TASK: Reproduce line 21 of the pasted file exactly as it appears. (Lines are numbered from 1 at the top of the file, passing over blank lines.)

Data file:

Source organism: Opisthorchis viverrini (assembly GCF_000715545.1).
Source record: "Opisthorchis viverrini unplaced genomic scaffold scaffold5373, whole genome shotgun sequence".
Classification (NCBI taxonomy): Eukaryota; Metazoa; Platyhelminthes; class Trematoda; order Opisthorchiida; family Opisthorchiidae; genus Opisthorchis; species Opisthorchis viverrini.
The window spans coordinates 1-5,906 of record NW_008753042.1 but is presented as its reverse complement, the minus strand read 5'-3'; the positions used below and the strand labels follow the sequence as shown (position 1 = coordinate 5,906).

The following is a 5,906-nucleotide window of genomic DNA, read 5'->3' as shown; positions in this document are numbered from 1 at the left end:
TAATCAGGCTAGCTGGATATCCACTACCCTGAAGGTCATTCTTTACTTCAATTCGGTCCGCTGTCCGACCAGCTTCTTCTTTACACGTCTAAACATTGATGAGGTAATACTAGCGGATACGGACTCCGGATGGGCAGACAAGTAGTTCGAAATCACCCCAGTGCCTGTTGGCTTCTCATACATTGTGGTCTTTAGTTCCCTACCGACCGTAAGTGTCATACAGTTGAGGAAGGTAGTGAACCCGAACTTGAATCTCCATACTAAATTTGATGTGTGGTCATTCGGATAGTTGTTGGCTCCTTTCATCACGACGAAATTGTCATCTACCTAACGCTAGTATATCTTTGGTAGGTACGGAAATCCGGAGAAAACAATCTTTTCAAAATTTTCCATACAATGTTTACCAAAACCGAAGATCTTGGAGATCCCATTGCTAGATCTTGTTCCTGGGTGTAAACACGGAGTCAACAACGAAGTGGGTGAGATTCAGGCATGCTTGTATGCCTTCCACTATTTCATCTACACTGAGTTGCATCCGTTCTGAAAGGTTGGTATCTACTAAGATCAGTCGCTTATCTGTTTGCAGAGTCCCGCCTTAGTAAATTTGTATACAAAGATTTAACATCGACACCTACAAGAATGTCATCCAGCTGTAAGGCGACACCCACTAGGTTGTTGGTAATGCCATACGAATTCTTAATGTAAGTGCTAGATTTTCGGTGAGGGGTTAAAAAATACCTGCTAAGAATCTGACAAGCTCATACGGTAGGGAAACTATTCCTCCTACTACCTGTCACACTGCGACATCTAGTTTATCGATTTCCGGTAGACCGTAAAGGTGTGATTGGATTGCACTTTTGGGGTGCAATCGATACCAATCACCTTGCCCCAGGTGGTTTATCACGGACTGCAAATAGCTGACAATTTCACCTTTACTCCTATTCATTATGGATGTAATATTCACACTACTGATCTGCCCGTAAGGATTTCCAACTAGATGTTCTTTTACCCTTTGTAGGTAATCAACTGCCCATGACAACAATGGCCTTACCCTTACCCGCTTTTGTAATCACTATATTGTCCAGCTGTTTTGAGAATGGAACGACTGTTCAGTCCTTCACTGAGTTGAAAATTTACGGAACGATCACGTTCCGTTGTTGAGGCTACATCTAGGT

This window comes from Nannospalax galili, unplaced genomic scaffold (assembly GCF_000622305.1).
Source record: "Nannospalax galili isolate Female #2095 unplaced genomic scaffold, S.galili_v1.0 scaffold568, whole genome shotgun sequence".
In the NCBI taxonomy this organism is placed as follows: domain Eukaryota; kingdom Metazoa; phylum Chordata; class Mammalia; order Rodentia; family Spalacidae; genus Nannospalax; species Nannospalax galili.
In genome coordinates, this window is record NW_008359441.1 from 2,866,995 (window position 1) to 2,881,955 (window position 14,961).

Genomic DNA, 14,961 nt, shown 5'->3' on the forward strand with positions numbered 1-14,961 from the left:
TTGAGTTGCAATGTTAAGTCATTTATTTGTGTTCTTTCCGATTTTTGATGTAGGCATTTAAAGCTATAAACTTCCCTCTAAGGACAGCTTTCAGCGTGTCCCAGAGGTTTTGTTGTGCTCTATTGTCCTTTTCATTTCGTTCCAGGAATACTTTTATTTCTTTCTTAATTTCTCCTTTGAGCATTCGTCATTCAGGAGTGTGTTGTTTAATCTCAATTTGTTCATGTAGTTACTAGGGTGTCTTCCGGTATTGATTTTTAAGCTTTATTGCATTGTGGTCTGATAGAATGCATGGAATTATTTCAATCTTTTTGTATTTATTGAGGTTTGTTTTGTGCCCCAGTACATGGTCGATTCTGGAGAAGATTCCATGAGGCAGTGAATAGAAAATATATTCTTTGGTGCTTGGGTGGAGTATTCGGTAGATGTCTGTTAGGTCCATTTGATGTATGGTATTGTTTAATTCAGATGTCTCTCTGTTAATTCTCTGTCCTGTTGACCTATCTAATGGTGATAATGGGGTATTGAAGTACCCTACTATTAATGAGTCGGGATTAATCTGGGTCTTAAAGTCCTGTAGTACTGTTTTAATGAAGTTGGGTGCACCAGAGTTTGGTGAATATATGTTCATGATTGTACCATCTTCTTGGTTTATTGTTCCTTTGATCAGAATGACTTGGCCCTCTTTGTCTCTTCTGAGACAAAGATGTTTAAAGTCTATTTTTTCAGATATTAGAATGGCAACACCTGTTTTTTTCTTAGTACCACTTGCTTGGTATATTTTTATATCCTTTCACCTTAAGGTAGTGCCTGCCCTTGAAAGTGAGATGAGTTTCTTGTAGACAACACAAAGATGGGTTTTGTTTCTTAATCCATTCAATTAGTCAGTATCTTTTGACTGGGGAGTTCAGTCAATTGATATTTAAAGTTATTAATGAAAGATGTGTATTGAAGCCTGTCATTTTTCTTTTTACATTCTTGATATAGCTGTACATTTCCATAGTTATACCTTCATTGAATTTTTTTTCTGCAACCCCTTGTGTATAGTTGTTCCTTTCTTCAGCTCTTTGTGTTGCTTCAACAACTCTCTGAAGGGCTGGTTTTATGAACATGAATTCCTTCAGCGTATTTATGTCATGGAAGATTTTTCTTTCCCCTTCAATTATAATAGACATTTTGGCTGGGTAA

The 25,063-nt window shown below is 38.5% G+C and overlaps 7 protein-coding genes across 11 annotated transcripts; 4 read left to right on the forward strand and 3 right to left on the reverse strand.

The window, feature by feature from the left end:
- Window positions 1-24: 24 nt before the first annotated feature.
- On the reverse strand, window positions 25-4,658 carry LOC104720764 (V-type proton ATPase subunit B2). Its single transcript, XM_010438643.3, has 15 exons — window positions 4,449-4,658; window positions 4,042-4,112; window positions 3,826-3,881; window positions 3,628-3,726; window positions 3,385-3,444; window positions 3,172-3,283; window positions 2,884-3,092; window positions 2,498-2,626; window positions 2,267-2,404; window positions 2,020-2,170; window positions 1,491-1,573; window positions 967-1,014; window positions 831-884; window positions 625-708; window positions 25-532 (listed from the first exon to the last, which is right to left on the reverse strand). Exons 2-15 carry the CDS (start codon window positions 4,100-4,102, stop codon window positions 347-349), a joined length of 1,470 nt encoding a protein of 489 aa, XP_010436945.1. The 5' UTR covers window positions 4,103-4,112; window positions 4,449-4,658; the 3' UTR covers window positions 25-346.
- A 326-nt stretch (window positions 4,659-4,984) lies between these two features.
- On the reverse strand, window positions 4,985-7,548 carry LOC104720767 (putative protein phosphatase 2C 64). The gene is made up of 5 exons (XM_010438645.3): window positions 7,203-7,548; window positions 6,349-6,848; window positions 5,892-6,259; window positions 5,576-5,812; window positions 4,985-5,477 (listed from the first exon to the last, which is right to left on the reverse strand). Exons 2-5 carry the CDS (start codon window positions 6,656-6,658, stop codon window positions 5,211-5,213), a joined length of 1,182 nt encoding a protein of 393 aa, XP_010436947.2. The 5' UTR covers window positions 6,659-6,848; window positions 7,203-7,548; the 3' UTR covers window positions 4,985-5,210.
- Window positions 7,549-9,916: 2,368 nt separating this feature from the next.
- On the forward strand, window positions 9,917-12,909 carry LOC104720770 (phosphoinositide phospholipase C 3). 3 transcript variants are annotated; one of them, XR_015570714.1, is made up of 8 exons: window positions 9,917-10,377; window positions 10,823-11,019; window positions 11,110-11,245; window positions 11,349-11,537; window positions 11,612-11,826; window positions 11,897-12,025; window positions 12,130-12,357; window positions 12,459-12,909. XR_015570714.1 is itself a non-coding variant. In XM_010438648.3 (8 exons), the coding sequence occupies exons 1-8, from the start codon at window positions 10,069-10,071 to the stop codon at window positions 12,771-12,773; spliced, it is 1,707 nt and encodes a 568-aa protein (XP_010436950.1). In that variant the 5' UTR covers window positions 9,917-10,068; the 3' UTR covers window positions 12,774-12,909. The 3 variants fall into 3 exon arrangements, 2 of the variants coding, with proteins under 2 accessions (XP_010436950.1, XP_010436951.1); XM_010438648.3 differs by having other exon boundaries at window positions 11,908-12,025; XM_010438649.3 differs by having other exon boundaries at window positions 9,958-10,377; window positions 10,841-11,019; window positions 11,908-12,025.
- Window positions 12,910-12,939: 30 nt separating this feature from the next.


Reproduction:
- Window positions 12,910-12,939: 30 nt separating this feature from the next.